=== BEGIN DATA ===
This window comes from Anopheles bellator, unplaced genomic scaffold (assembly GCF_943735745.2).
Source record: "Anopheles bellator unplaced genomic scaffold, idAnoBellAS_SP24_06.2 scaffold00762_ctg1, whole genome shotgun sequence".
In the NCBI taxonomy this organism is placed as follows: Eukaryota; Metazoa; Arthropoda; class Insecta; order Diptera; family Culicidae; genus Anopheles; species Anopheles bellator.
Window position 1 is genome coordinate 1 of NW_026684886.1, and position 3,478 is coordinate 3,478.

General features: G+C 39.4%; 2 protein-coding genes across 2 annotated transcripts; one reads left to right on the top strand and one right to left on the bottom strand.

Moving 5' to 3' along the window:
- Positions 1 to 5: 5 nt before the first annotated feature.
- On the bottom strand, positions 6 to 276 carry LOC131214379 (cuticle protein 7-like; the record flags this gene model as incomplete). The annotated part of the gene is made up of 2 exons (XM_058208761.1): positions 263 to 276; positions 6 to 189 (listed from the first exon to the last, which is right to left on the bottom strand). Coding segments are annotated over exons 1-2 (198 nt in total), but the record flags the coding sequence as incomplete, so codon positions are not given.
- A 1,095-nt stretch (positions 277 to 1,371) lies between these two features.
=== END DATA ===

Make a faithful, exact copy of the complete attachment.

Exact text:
This window comes from Anopheles bellator, unplaced genomic scaffold (assembly GCF_943735745.2).
Source record: "Anopheles bellator unplaced genomic scaffold, idAnoBellAS_SP24_06.2 scaffold00762_ctg1, whole genome shotgun sequence".
In the NCBI taxonomy this organism is placed as follows: Eukaryota; Metazoa; Arthropoda; class Insecta; order Diptera; family Culicidae; genus Anopheles; species Anopheles bellator.
Window position 1 is genome coordinate 1 of NW_026684886.1, and position 3,478 is coordinate 3,478.

General features: G+C 39.4%; 2 protein-coding genes across 2 annotated transcripts; one reads left to right on the top strand and one right to left on the bottom strand.

Moving 5' to 3' along the window:
- Positions 1 to 5: 5 nt before the first annotated feature.
- On the bottom strand, positions 6 to 276 carry LOC131214379 (cuticle protein 7-like; the record flags this gene model as incomplete). The annotated part of the gene is made up of 2 exons (XM_058208761.1): positions 263 to 276; positions 6 to 189 (listed from the first exon to the last, which is right to left on the bottom strand). Coding segments are annotated over exons 1-2 (198 nt in total), but the record flags the coding sequence as incomplete, so codon positions are not given.
- A 1,095-nt stretch (positions 277 to 1,371) lies between these two features.